Ankle Fracture

Brief Outline of Ankle Fracture

The ankle joint is one of the most commonly injured joints in the body. The majority of athletes have experienced at least a minor sprain of the ankle. Ankle fractures are less common, but nonetheless more common than other fractures. Due to the ankles involvement in all running and jumping activities, it is very susceptible to injury. Running or jumping on uneven or changing surfaces can lead to ankle fractures. High impact sports such as football and rugby, where the possibility of forceful twisting of the ankle may occur, also have a high incidence of ankle fractures.

Anatomy and Physiology of Ankle Fracture

Ankle Fracture

The ankle joint, is a hinge joint, and comprises the tibiafibula, and talus bones. The ankle joint articulates between the distal tibia, the medial malleolus of the tibia, the lateral malleolus of the fibula and the talus. These bones are held together by a series of ligaments. In an ankle fracture, any or all of the bones and ligaments may become involved. Ankle fractures most commonly involve the ends of the tibia or fibula, or both, with some ligament stretching and tearing present as well.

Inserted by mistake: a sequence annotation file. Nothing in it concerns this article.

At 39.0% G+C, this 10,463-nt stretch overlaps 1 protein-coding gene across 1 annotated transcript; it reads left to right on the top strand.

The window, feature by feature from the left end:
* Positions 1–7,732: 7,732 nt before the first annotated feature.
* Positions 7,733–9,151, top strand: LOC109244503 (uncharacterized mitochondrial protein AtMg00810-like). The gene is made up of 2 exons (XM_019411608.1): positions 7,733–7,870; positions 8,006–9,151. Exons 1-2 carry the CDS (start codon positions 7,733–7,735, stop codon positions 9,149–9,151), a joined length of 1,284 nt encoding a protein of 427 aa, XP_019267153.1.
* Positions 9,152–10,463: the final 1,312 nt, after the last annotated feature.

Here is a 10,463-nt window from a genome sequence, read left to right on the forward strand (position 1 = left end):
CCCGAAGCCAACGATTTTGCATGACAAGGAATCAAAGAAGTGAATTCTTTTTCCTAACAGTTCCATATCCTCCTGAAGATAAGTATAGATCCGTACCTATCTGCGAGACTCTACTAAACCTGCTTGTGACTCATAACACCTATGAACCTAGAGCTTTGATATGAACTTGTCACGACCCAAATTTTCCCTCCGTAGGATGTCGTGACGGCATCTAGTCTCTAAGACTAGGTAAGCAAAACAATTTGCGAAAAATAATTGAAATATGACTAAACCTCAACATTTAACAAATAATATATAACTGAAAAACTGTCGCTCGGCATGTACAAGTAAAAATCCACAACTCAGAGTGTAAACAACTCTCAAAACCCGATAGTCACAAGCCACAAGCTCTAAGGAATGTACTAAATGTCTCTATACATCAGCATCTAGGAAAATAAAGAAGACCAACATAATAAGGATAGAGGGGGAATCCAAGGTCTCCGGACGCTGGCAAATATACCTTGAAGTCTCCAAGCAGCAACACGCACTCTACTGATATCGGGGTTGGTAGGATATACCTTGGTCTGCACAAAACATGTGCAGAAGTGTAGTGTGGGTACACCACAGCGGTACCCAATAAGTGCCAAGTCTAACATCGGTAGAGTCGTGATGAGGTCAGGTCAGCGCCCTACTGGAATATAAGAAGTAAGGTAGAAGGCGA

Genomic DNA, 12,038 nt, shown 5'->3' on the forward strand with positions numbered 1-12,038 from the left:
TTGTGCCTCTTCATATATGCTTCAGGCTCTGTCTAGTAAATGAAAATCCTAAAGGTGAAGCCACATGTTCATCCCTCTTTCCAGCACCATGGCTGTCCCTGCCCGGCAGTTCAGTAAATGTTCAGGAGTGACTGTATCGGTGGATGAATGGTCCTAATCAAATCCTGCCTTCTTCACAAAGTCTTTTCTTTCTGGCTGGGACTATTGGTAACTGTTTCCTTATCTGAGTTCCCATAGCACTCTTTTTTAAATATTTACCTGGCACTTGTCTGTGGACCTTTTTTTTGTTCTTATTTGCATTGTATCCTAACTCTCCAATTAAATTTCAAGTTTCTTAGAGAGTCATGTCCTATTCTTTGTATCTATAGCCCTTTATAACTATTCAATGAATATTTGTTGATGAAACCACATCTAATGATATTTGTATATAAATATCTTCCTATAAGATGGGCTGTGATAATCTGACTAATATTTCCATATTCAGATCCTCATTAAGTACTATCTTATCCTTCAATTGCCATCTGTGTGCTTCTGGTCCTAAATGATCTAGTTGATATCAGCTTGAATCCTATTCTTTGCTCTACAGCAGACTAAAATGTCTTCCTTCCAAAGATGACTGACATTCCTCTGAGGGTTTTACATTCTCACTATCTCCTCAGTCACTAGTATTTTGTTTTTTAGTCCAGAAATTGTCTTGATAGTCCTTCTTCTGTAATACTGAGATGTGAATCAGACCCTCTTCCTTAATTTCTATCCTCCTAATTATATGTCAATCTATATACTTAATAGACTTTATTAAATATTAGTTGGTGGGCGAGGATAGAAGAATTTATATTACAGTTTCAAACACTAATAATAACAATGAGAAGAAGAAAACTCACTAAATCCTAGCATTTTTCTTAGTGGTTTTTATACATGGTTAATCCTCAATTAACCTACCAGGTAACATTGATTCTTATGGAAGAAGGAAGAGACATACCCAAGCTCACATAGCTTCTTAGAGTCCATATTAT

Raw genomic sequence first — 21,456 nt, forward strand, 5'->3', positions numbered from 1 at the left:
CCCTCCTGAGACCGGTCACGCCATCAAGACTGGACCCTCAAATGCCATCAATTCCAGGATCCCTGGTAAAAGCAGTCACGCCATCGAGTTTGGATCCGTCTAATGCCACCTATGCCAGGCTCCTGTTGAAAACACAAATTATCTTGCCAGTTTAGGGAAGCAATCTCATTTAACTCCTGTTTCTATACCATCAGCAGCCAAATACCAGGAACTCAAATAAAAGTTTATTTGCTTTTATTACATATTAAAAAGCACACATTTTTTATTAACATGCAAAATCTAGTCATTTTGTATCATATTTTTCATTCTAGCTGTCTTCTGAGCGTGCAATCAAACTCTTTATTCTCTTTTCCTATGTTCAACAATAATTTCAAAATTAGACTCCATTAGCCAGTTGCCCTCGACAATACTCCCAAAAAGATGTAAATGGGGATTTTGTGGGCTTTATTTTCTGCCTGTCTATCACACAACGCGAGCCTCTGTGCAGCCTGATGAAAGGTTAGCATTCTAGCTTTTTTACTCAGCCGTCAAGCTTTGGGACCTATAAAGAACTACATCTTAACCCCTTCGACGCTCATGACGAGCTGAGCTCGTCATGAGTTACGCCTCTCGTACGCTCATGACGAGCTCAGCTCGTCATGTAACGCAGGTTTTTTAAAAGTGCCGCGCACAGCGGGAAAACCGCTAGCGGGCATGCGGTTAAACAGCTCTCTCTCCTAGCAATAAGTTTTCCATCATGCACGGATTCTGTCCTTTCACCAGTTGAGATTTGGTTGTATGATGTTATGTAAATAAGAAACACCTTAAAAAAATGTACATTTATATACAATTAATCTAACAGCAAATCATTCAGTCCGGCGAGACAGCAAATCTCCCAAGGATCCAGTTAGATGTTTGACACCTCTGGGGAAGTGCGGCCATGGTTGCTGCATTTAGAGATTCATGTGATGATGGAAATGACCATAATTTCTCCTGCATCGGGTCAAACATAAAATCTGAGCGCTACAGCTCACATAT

Cause of Ankle Fracture

Forceful twisting or rolling of ankle can cause the end of the bones to fracture. Forceful impact to the medial or lateral side of the ankle while the foot is planted.

Signs and Symptoms of Ankle Fracture

Pain to touch. Swelling and discolouration. Inability to bear weight. Deformity may be present in the ankle joint.

Complication If Left Ankle Fracture Unattended

An ankle fracture that is left unattended can result in incorrect or incomplete healing of the bones. Continued walking or running on the injured ankle could result in further damage to the ligaments, blood vessels, and nerves that pass through the joint.

Immediate Treatment for Ankle Fracture

Stop the activity. Immobilise the joint and apply ice. Seek medical attention.

Rehabilitation and Prevention of Ankle Fracture

While the ankle is immobilised, it is important to keep conditioning levels up by using upper body exercises and weight training. When cleared for the activity with the ankle, strengthening and stretching of the muscles of the lower leg is essential for a speedy recovery. An ankle brace may be needed for support during the initial return to activity. Stronger calf and anterior muscles help support the ankle and prevent or lessen the incidence of injuries. Avoid running and jumping on uneven surfaces as much as possible.

Long-term Prognosis for Ankle Fracture

Although people who have fractured their ankle tend to have a slightly higher rate of re-injury, proper strengthening and rehabilitation usually lead to a full recovery. Compound fractures or those in misalignment may require surgical pinning to hold the bone in place while it heals.

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